For the last four years, Mazda’s CX-5 has topped the mid-size SUV charts consistently outselling its rivals by quite some margin. And this year’s model is looking odds-on to follow in its predecessors’ tracks. But what’s so great about it that Australian motorists are falling over themselves to pick one up?
What are your choices?
Now it’s no secret that SUV drivers generally tend to stick to the roads rarely taking their cars anywhere more taxing than the local beach car park. So it’s always a little surprising to see more AWD than FWD options on an SUV that is primarily for highway and inner-city driving.
Your model choices for the CX-5 are
- Maxx Sport
- Maxx Sport
Physically the model variants are practically the same with wheel size being the only noticeable exception. But when it comes to engines and safety features, we start to see some differences.
What’s under the bonnet?
There are three engines to choose from, but these depend on your choice of model variant.
- 0L Petrol FWD (Fuel economy of 6.9L100km combined driving)
- 5L Petrol FWD (Fuel economy of 7.5L/100km combined driving)
- 2L Diesel AWD (Fuel economy of 6L/100km combined driving)
Mazda’s six-speed SKYACTIV-Drive automatic transmission comes as standard across the range. However, if you like a little more control over your shifting, then your only option is the FWD 2.0L petrol Maxx.
It’s an unusual move to limit manual transmission options so drastically, but the sales figures don’t lie. This is obviously what the general CX-5-driving public want.
While comfort is pretty standard across the range, there are some obvious tech and convenience differences as you move up the grades and we’ll get to that later.
There are three trim options for the CX-5, but these are limited to particular model variants.
Black cloth is the standard for both the Maxx and Maxx Sport variants while Touring models have a rather unusual combination of black Maztex (a fancy name for vinyl) and black suede.
At the top of the range, the GT and Akera models boast a leather interior which you can choose in black or white. Yes, that’s white, not cream or tan but pure white.
Every CX-5 comes with Mazda’s seven-inch colour touch-screen display, but on the Maxx, this is purely for media controls and doubles as a monitor for your rearview camera. For the rest of the range, this is where you’ll find the SatNav.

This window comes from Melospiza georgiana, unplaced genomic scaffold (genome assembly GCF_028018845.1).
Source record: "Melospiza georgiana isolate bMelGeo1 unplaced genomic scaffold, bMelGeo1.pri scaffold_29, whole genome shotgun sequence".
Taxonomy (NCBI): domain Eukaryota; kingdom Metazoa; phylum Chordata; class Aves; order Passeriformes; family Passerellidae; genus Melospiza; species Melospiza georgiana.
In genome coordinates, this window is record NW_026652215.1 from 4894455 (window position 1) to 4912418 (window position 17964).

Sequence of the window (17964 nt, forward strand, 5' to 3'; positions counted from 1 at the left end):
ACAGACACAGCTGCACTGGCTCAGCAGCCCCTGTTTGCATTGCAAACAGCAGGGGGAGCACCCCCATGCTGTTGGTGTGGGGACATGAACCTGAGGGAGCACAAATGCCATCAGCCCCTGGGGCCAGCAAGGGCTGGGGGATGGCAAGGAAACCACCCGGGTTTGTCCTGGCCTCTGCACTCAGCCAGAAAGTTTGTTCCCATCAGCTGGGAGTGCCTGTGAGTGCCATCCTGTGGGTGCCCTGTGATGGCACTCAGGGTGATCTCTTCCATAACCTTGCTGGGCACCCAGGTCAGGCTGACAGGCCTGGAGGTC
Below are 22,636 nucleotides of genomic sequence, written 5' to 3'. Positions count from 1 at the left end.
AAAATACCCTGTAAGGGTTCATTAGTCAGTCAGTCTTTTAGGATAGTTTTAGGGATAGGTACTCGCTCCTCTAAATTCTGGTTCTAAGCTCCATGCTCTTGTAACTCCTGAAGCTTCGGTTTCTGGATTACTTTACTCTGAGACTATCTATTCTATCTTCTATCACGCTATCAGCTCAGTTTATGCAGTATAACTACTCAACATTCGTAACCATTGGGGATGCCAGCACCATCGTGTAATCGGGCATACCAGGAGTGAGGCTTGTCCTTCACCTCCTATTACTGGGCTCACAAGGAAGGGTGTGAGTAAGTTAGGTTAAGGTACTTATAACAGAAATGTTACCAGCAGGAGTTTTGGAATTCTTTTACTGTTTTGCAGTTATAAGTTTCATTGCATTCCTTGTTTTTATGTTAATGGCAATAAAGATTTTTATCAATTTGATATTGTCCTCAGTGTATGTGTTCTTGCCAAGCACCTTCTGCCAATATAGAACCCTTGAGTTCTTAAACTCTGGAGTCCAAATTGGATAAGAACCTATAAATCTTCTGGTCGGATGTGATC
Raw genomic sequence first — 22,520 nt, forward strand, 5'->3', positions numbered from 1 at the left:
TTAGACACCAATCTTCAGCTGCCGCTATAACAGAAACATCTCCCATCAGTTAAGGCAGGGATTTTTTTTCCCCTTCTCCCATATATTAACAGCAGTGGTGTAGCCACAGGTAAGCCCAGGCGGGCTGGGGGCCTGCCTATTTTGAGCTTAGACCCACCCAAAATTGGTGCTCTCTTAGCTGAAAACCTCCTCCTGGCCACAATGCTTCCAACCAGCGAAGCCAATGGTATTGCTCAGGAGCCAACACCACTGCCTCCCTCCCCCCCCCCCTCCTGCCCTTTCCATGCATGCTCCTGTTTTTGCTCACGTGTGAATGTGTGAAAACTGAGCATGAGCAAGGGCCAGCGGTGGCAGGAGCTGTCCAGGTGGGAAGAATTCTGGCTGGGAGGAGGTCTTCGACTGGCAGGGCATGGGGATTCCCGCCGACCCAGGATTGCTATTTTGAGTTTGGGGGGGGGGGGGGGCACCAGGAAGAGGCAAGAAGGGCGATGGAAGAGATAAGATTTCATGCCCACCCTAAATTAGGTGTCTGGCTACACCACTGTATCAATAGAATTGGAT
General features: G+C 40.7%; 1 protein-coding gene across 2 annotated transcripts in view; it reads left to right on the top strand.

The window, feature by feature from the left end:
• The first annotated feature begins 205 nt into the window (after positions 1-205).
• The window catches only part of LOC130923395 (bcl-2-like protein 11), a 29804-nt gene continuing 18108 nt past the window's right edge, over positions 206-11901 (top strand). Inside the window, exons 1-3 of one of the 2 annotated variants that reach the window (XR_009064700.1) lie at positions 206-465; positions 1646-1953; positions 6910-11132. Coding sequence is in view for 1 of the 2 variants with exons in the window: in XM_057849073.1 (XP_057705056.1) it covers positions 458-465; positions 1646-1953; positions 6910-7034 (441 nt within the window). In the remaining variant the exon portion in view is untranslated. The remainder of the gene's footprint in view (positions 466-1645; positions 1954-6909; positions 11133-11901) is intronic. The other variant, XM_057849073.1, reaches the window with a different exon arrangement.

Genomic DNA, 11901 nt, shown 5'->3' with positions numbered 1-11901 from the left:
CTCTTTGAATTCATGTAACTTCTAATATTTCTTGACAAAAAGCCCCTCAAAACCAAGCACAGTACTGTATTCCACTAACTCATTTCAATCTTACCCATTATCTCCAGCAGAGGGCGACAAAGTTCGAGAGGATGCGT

Maxx drivers also miss out on automatic headlights and wipers and dual-zone air conditioning. The missing auto headlights and wipers are a bit of surprise as this tech is becoming standard on quite a lot of cars recently.
If you want keyless entry, then you’ll need to opt for any model from the Touring variant up while a powered tailgate is only available to GT and Akera owners.
The CX-5 has an ANCAP Safety rating of five stars and safety features include
- Mazda Radar Cruise Control with Stop and GO function
- Lane Departure Warning
- Lane-Keep Assist
- Smart City Brake Support
- Blind Spot Monitoring
- Autonomous Emergency Braking
Some of these features, however, are limited to specific model variants with quite a few missing from the Maxx base model.
While we mentioned earlier that each model looks very similar, it’s quite easy to personalise a CX-5. Mazda offers a huge range of accessories for both the interior and exterior of all Cx-5s.
Some of the most popular include
- Alloy wheels
- Pedal covers
- Retractable lightning cables
- Cargo organizers
- Mud flaps
- Parking sensors
- Scuff plates
But to really set your CX-5 apart there’s the Kuroi Sports Pack. This will set you back $2152.63 and includes spoilers and mirror caps.
What’s the warranty like?
The good thing about the Mazda warranty is that there are unlimited kilometres in your three years of cover.
Servicing rates are standard for each model, but they are not capped for any set period of time. So best to check with your dealer or the Mazda website for specific details for your chosen model.
How much does it cost?
Just like the Mazda 3, the CX-5 range boasts quite a large range of model variants. Prices start at $27,890 for the base Maxx model which is in line with the 2016 price while a fully loaded top-of-the-range Akera will set you back $49,990.
The truth is though that with the Maxx missing out on practically everything that now comes as standard on most cars, the base model just isn’t worth it. Best to start with the Maxx Sport which at least has those auto headlights and wipers every other car has.
If you’re in the market for a new SUV, then you can’t go too far wrong with the CX-5. It’s pretty good to look at, easy to drive, and economical enough for an SUV. But instead of asking your dealer about finance you should talk to us. Not only will we find you the best finance package deal on the market but we’ll make sure that it’s the right one for you. So give us a call or fill out our car finance application form and we’ll be sure to get back to you as soon as we can.